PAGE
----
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nature and fitness of things. Is it indeed! Pray, gentlemen, who told you fo? How came you to know this? You will be fadly puzzled to make it out by scripture ; and, most certainly, REASON did not teach it you. On this subject let me ask a question: How could it consist with the goodness and wisdom of God, to form a creature who he knew would act in such a manner, that according TO THE NATURE AND FITNESS OF THINGS, he must be EVERLASTINGLY miserable? As the universe is created and governed by a being of infinite power, wisdom, and goodness, all things must finally and on the whole be for the best; but is it finally and on the whole for the best, that any of his creatures should be for ever tormented ?
INDEED, were the generality of finners and unbelievers to suffer everlasting torments, what an inconceivable and inexpreffible scene of misery would the human part of God's creation exhibit! Millions of millions, numbers beyond conception, of his creatures, suffering, as hath been said by an author already quoted, “punishment without pity,
misery without any mercy, forrow without ** succour, malice without measure, torment " without ease,” and to all eternity. Hard
• See this passage at length in page 98, &c. in the Effay of Religious Cruelty, and from whence taken.
** * As
then would the lot of poor man be! Here his days are few and full of forrow, and, according to some mens opinions, he seems necessitated to come into this world for little else but to be damned in the next; where, fay they, he is compelled to live for ever, that he may be for ever miserable.
If this was the deplorable condition of our
* As my will
INEXPLICABLE indeed, were this the case. But we hope it has been evidently made to appear,
First, That the justice and glory of God are so far from requiring he should punish
finners * Paradise Lost, book X,
finners and unbelievers with eternal torments, that fuch punishments would be directly contrary to both.
SECONDLY, That notwithstanding very great men, divines especially, may have taught this doctrine, yet it is highly probable many of these have not believed it themfelves, but inculcated this opinion for some particular purposes ; and if they had believed it, that for very great persons to be mistaken is not at all unusual.
THIRDLY, That learned men do not agree, whether these punishments' are denounced by scripture or not: and if some passages should seem very much to favour the opinion that they are, yet as divers parts of fcripture were certainly not given forth by diviné inspiration, and others, according to the apostle Peter, " are hard to be understood;” fuch passages may be justly included among one or other of thofe, and consequently not of sufficient authority in this point: and indeed, that no authority can be sufficient to command our affent to what is contrary to the effential attributes of the Deity &
If any doctrine is either mediately or immediately contrary to the moral attributes of God, the confequence is, that such doctrine cannot be true; nor can any evidence (no not miracles themselves) prove, that
FOURTHLY, It seems evident, that this belief is not so necessary or effectual as is commonly thought, to deter men from being wicked; and that a doctrine so contrary to the divine goodness cannot be any part of the foundation of a liberal and a true religion, although it may of a llavith and a false one; that it is attended with many very bad consequences, particularly imbittering mens lives, creating in their minds impious opinions of the Deity, or rendering them atheists.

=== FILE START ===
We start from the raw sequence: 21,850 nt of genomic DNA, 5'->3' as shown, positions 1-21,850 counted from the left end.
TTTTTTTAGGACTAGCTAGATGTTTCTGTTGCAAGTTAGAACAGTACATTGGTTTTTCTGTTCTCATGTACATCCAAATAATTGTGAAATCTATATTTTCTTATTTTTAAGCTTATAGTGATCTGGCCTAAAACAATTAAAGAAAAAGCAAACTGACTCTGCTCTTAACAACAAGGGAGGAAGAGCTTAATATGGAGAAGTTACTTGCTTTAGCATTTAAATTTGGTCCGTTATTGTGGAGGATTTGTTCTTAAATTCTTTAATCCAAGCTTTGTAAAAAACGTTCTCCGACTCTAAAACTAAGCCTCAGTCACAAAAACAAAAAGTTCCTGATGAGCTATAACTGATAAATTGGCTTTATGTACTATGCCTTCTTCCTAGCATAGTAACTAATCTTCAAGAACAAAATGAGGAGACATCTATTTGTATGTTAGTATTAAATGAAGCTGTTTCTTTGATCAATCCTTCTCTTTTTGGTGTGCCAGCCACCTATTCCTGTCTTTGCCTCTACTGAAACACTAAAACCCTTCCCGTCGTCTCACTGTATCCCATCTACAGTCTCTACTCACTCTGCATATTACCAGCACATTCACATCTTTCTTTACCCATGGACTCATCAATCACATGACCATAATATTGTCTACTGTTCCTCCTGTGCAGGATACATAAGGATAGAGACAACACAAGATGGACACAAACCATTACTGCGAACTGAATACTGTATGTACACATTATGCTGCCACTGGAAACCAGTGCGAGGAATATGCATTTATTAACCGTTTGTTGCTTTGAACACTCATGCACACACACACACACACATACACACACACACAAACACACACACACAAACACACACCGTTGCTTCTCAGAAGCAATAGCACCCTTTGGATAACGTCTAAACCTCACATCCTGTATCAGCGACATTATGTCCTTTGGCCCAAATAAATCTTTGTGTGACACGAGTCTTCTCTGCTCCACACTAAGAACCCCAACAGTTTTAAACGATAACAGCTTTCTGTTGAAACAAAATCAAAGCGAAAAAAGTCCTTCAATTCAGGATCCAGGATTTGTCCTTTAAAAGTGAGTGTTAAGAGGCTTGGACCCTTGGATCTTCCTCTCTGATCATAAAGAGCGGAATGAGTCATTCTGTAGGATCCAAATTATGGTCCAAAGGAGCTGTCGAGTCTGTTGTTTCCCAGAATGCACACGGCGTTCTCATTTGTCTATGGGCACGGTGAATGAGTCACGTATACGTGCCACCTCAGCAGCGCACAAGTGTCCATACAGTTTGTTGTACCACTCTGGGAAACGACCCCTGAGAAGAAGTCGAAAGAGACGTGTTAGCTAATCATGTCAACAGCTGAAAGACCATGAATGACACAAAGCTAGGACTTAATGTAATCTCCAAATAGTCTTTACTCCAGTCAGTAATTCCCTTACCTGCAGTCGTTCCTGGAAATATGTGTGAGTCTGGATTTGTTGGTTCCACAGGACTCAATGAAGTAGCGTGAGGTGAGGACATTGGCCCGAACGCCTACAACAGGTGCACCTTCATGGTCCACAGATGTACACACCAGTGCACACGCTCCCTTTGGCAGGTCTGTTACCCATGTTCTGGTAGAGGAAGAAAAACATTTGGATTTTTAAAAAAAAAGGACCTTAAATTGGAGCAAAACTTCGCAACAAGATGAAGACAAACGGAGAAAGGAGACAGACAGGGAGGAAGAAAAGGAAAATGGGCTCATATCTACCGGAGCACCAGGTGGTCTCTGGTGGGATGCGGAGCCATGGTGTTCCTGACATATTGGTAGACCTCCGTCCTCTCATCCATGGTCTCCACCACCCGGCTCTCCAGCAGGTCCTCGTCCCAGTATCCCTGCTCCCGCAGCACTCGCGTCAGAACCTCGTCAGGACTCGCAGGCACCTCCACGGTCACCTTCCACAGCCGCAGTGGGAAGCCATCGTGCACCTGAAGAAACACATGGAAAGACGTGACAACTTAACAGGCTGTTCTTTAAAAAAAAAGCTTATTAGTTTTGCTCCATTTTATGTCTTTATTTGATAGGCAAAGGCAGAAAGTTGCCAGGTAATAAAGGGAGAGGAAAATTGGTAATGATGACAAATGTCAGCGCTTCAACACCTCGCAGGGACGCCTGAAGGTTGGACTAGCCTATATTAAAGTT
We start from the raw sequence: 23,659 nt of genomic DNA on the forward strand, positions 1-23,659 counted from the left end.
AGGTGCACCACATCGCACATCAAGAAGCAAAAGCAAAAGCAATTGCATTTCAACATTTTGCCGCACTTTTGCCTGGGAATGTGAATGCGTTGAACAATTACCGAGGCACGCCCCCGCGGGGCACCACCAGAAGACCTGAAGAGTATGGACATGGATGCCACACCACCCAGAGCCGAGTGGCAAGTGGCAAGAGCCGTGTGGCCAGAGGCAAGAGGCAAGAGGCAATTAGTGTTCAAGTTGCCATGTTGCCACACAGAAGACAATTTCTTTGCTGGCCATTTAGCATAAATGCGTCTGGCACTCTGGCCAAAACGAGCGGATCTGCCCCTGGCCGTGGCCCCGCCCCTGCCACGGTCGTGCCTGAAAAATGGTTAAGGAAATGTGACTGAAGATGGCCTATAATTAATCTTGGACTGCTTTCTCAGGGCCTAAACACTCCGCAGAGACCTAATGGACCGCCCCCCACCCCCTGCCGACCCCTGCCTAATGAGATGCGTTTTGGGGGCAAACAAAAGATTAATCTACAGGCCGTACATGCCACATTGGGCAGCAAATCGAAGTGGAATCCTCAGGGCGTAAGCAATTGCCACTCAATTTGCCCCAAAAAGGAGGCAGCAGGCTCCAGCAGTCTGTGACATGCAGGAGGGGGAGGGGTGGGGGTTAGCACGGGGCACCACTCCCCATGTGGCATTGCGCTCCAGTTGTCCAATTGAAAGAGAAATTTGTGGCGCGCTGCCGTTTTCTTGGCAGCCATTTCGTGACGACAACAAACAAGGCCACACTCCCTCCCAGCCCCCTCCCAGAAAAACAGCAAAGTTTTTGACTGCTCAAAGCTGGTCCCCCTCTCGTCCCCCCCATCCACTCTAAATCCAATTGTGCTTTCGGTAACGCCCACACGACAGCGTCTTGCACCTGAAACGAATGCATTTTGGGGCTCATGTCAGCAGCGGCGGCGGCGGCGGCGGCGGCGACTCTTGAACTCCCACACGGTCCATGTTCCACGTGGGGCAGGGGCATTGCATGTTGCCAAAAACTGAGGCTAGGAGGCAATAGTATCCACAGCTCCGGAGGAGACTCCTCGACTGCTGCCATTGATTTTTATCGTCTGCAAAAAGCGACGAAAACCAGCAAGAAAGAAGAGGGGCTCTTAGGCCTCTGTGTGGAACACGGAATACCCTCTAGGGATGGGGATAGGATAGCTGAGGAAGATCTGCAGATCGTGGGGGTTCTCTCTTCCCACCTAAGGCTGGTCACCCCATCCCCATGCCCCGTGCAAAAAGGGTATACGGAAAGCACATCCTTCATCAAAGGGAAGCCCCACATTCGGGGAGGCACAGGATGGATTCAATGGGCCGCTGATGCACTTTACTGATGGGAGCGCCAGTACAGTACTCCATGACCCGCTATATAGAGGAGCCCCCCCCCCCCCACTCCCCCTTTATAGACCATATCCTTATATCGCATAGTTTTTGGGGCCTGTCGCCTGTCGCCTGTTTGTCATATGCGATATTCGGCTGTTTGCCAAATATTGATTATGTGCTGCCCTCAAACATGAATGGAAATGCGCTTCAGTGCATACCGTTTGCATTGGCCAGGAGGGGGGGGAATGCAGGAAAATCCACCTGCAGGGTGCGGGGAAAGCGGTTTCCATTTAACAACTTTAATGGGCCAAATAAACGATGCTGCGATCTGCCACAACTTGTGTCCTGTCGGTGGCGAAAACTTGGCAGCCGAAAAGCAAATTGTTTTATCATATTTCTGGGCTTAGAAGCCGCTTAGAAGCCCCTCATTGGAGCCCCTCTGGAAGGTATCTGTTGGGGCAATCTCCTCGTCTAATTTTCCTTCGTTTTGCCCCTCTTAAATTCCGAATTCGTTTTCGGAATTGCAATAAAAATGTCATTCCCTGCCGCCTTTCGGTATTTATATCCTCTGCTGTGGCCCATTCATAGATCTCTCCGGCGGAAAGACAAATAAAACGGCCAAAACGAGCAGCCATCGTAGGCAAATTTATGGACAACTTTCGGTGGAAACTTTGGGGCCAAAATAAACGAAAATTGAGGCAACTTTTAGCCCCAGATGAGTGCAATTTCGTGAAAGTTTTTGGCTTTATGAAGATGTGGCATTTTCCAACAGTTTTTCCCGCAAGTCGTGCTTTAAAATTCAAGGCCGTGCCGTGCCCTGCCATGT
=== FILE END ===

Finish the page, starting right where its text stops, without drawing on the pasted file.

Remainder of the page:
CERTAINLY, if we believe the world was created and is governed by a being of infinite power, wisdom, and goodness, we must allow, that all absolute evil is necessarily excluded from the universe ; and doubtless eternal misery would be an evil of this kind.
A QUESTION may here arise: Do we not all experience many evils both physical and moral? We do indeed! And this occasioned some persons to imagine, tho’ weakly, that the world was created and is governed by two beings, one good and the other bad: and according to a common opinion among the greater part of christians, who in words disclaim this doctrine, the world seems divided, tho' very unequally, between two such powers : I say unequally; for by the number
of such a notion can come from God. The Scripture Doce trine of the Redemptian, &c. By A. A. Sykes, D. D.
C. I. p. 5.
of wicked' perfons so vastly exceeding the good, it appears, if this opinion be true, that the devil has beyond comparison the greater part of mankind under his dominion. But this only by the way.
Since the existence of evil, physical as well as moral, although but temporary in this world, hath greatly puzzled the wiseft and most learned men to reconcile with the univerfe being created and governed by a Deity of infinite wisdom, power, and good ness; how totally irreconcileable with the universe being so created and governed would it be, were absolute and everlasting evil to exist in the other world?
As God is infinitely powerful, he could, if he had fo pleased, have prevented all evils as he is perfectly good, he certainly will not permit, much less cause or inflict, any evil which is not ultimately productive of good: but eternal misery or torment, which is undoubtedly the greatest of evils, cannot be ultimately productive of good; therefore certainly God will not cause, or infict, or even fuffer it. Everlasting misery can indeed no more produce good, than everlasting darkness can produce light. In regard to temporary, physical evils, we may suppose they will end in good, and this perhaps is the only fup*